I mean, fair enough, but I can't weigh it up against every other opportunity available to you on your behalf. I did try to compare it to learning other languages. I'll toss into the post that I also think it's comparatively easy to learn.
FWIW I genuinely think ASL is easy to learn with the videos I linked above. Overall I think sign is more worthwhile to learn than most other languages, but yes, not some overwhelming necessity. Just very personally enriching and neat. :)
Thanks for the feedback!
It's entirely just a neat thing. I think most people should consider learning to sign, and the idea of it becoming a rationalist "thing" just sounded fun to me. I did try to make that clear, but apologies if it wasn't. And as I said, sorry this is kind of off topic, it's just been a thing bouncing around in my head.
Honestly I found ASL easier to learn than, say, the limited Spanish I tried to learn in high school. Maybe because it doesn't conflict with the current way you communicate. Just from watching the ASL 1 - 4 lectures I linked to, I was surprisingly able to manage once dropped in a one-on-one conversation with a deaf person.
It would definitely be good to learn with a buddy. My wife hasn't explicitly learned it yet, but she's picked up some from me. Israel is a tough choice, I'm not sure what the learning resources are like for it.
...and now I am also feeling like I really should have realized this as well.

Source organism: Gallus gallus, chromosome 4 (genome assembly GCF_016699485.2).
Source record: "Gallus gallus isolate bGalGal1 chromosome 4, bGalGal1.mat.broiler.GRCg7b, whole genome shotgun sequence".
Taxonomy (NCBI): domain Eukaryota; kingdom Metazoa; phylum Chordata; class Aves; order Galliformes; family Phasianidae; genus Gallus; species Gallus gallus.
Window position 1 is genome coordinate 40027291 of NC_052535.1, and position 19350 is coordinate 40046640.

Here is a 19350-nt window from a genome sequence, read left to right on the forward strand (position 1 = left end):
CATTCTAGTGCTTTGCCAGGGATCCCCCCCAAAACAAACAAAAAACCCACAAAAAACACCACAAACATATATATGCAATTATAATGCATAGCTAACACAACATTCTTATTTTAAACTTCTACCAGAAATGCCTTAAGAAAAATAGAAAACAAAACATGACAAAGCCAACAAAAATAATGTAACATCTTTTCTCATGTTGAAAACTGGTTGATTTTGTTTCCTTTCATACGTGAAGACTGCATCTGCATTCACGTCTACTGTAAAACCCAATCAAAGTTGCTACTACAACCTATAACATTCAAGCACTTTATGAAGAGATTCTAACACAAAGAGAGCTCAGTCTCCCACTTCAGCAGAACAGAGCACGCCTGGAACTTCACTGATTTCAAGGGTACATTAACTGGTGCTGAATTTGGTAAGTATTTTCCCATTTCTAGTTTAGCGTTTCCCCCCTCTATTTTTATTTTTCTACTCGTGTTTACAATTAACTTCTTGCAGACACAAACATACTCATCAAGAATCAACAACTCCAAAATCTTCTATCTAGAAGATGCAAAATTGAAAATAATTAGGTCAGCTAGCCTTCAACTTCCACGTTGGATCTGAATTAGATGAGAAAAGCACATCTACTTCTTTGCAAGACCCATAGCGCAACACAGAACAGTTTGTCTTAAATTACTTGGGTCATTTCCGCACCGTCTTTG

I agree that there isn’t an “obvious” set of assumptions for the latter question that yields a unique answer. And granted I didn’t really dig into why entropy is a good measure, but I do think it ultimately yields the unique best guess given the information you have. The fact that it’s not obvious is rather the point! The question has a best answer, even if you don’t know what it is or how to give it.
In any real-life inference problem, nobody is going to tell you: "Here is the exact probability space with a precise, known probability for each outcome." (I literally don't know what such a thing would mean anyway). Is all inference thereby undefined? Like Einstein said, "As far as laws of mathematics refer to reality, they are not certain; and as far as they are certain, they do not refer to reality". If you can't actually fulfill the axioms in real life, what's the point?
If you still want to make inferences anyway, I think you're going to have to adopt the Bayesian view. A probability distribution is never handed to us, and must always be extracted from what we know. And how you update your probabilities in response to new evidence also depends on what you know. If you can formalize exactly how, then you have a totally well-defined mathematical problem, hooray!
My point, then, is that we feel a problem isn't well-defined exactly when we don't know how to convert what we know into clear mathematics. (I'm really not trying to play a semantics game. This was an attempt to dissolve the concept of "well-defined" for probability questions.) But you can see a bit of a paradox when adding more information makes the mathematical problem harder, even though this shouldn't make the problem any less "well-defined".
Would one be allowed to make multiple submissions distilling different posts? I don't know if I would necessarily want to do that, but I'm at least curious about the ruling.
Cool, makes sense. I was planning on making various inquiries along these lines starting in a few weeks, so I may reach out to you then. Would there be a best way to do that?